“It’s beautiful,” Dr Toin said quietly. “Almost like not being on a station at all. It must look like – like a garden?”

“Very much like a garden,” Silver agreed. He described the walls of green for her, the plants stretching far above both their heads, identified the different varieties as well as he could. Perhaps she could envision it: she had, it turned out, spent time on a planet. One with an awful lot of sky, she said with gentle amusement, and weather, a reaction much as his own had been the first time he had dropped into a gravity well.

“How did you know it would be – ” She paused. “How did you know it was here?”

“This station is similar to the one I was born on.” As Dr Toin leaned forward to inhale the scent of the plants, Silver found himself adding, “My creche-mates and I used to sneak off to the hydro-bay. My brother became a hydro-engineer. He was a supervisor, had his own bay."

“What does he do now?” she asked.

“There was an accident,” Silver said. “He’s no longer with us.”

Dr Toin was still for a few seconds. “I’m very sorry,” she said. “I’m very sorry for your loss.”

“It was a long time ago,” Silver said.

“Does it get … easier?” she asked quietly. 

“Yes. Easier.” The sprinklers hissed softly and Silver felt he should be honest. “It doesn’t ever go away, though.”

“There are people … “ Her voice trailed away to silence for a moment. “People you think … nothing can divide you. And then ... when something does. You keep running up against the nonsense of dividing by zero having actually happened. Like walking into a wall that wasn't there yesterday.”

“It does … it takes time. Fitting something like that in.” Silver said. “It does happen, though, Dr Toin.” He cleared his throat. “What does, ah. What does your sister do?”

Applied electronics, was the answer, a lab manager in the same system. With a young son, Dr Toin’s nephew, just a little older than Jan and Madlen. She was telling Silver about him when her comm chimed: a call from the lab. She was needed back there.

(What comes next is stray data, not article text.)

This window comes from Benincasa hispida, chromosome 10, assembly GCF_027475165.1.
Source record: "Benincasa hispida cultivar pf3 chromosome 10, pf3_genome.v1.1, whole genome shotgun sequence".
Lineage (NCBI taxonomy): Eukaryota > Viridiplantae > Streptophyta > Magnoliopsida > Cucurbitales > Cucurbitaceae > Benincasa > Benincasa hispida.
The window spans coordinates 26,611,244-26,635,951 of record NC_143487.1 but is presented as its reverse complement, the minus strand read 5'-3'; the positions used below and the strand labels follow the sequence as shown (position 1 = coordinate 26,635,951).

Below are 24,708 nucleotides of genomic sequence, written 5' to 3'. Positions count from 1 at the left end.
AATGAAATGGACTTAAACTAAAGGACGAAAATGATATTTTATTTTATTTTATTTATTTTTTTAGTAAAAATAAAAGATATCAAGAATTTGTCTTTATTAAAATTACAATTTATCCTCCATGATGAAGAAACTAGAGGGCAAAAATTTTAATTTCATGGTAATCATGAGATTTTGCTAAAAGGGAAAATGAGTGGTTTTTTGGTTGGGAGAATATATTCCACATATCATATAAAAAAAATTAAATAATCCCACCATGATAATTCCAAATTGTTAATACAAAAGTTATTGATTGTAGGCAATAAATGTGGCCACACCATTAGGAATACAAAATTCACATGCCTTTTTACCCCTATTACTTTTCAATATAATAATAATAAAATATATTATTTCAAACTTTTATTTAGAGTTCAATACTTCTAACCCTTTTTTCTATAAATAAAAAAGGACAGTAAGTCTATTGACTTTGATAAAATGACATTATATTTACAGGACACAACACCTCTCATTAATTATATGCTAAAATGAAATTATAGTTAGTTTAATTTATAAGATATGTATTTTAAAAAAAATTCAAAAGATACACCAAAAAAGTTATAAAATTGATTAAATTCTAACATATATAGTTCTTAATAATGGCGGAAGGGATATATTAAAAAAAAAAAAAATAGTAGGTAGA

“Do you – “ Silver said. “That is, shall I walk back with you?”

“Thank you,” she said. “I can usually remember the way, once I've been somewhere. But it's not the same in reverse, you know? Finding one's way back is harder than it seems.”

“Yes,” Silver said. “I've experienced that myself.”

As they left the hydrobay, Silver again choosing a route that kept them, as far as possible, out of the more crowded areas of the station, Dr Toin’s smile vanished. Still, her careful self-control seemed to take less effort than it had. If the corporation cannot provide the environment most conducive to concentration at this time, at least there will be an alternative for her.

They reached the lab complex and he stopped.

Dr Toin stopped with him. “Thank you, Captain,” she said. “I’m glad your business allowed you time to visit.”

“As am I,” Silver said. “I hope your research goes well, and I look forward to seeing the results.”

Her hand dropped from his arm. “I will make sure to keep you informed.”

“I appreciate that,” he said. “I look forward to hearing from you.”

She hesitated a moment longer, and then, with a quiet “Travel safely, Captain Night,” turned and was gone.

As he made his way back to the hangars, Silver wondered if an alternative would be enough to allow Dr Toin to complete her work. Perhaps the corporation could be encouraged to move a little faster.

There was more than one Ishukone agent always ready to take a call from Captain Silver Night. Indeed, one at this very station. Silver made the connection with a thought.

“Mr Iwahari. I hope I find you well? I have a research matter to raise with you …”